My dad owns several custom hunting rifles based on actions that were never serialized. I will take possession of those rifles when he passes.

I had planned on getting one of the Glock build kits, but I guess that's no longer legal in a state that I can't even describe properly due to forum rules.

The link they referenced was this one:

Washington State Toughens Gun Laws, Bans ‘Ghost Guns’
I'm sure it's crossed your mind, but why not just take them and not say anything to anyone? Who would know unless you tell them?
 

Alexx1401

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I'm sure it's crossed your mind, but why not just take them and not say anything to anyone? Who would know unless you tell them?
This is of course what I would do. If Father had guns like this and passed? I would just keep them. Then of course not go on social media and tell everyone I did so too:D
It is scary how many gun owners have all kinds of strange idea's on guns. Co worker who is VERY pro gun was talking to me other day. I showed her a pic of the latest AR pistol I built. She loved it but said how is this legal? I said it's a pistol, that "stock" is a Stabilizing Brace. I also made the lower so it's what's known as a ghost gun. She said don't you have to register those? She has a few guns, I asked her where she went to register her guns here? She really believed we had gun registration. I had a hard time convincing her there is no such thing here yet. I told her I can't legally sell this gun I built but it was totally legal for me to make and use and no, I do not have to register it. I said I can't sell it but it's fine. I could see the look on her face that she is still not sure I know what I am talking about. This is someone super pro gun and loves guns. Good luck trying to get some anti gun person to hear this.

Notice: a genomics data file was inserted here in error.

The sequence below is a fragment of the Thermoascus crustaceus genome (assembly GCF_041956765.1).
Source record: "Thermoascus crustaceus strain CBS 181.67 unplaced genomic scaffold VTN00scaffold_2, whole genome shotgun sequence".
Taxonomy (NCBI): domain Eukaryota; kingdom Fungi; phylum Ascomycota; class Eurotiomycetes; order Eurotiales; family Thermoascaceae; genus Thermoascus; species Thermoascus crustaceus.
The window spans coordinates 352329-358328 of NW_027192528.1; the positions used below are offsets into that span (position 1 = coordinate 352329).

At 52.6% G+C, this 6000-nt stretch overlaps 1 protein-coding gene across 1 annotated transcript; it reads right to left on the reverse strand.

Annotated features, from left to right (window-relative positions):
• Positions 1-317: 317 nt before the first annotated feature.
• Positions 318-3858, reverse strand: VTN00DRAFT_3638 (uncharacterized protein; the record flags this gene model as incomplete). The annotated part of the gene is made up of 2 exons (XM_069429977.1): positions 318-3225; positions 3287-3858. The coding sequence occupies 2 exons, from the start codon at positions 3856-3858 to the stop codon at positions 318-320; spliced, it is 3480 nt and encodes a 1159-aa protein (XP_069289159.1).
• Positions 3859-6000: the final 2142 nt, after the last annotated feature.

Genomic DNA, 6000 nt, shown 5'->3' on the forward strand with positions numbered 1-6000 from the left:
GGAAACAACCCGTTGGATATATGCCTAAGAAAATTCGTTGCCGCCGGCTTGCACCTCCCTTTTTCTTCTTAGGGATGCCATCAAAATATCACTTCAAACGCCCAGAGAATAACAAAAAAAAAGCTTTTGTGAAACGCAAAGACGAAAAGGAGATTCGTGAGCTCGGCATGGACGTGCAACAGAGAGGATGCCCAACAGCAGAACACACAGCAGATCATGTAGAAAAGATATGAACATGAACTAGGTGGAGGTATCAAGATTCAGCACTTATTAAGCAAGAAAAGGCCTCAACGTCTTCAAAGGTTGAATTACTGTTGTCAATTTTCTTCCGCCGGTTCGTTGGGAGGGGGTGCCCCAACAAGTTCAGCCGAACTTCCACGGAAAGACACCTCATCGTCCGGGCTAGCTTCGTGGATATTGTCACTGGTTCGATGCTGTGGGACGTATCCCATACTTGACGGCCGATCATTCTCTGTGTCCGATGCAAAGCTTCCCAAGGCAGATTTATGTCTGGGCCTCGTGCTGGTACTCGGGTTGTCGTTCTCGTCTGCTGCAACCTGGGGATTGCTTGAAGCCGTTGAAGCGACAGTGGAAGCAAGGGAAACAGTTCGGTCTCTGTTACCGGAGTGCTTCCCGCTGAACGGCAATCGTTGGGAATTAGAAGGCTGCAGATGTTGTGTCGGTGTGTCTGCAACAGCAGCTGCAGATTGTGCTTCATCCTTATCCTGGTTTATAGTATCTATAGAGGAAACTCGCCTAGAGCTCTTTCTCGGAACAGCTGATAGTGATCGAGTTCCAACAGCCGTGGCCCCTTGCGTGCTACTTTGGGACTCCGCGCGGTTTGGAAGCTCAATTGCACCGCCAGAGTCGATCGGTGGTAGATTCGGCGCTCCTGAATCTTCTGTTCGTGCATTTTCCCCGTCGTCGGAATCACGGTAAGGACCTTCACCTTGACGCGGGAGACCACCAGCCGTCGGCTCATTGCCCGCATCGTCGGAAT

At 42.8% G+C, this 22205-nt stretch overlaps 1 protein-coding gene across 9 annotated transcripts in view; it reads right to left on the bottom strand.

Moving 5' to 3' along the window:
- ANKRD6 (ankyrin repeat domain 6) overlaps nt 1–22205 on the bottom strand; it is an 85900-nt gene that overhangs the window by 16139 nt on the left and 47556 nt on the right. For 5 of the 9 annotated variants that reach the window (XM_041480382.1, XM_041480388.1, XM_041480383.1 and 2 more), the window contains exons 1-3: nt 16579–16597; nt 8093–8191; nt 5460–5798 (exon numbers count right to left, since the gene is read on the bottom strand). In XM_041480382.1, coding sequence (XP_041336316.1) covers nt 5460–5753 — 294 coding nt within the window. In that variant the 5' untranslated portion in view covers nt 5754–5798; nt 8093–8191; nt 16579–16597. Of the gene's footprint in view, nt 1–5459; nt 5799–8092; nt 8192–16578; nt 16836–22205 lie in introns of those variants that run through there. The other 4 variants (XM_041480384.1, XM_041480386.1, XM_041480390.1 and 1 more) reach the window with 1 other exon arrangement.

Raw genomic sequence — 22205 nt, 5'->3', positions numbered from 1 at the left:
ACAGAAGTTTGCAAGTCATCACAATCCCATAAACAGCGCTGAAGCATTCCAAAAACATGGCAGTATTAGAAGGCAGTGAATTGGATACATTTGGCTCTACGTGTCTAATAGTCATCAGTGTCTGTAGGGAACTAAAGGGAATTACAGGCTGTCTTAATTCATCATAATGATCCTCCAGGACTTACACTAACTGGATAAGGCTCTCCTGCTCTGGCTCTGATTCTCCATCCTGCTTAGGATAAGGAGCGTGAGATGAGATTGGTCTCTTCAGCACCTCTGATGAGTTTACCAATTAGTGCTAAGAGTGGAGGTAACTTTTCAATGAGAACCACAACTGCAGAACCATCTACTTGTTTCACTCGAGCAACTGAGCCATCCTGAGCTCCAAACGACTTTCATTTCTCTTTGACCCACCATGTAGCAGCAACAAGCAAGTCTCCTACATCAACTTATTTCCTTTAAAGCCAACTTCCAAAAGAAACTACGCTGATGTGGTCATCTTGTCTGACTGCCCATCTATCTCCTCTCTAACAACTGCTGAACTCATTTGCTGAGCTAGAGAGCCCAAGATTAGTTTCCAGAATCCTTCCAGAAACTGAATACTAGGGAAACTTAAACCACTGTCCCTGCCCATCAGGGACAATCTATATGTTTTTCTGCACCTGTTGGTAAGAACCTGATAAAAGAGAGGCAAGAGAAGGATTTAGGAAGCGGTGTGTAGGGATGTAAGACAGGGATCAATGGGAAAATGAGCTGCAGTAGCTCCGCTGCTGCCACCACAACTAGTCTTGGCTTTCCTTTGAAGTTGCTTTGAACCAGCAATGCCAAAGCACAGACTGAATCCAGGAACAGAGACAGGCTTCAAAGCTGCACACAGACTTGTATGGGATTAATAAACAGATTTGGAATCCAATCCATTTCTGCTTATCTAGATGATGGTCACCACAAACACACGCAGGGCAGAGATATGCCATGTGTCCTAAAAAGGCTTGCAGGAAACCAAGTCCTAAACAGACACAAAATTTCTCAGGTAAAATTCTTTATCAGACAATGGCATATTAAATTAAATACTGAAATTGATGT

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I'm sure it's crossed your mind, but why not just take them and not say anything to anyone? Who would know unless you tell them?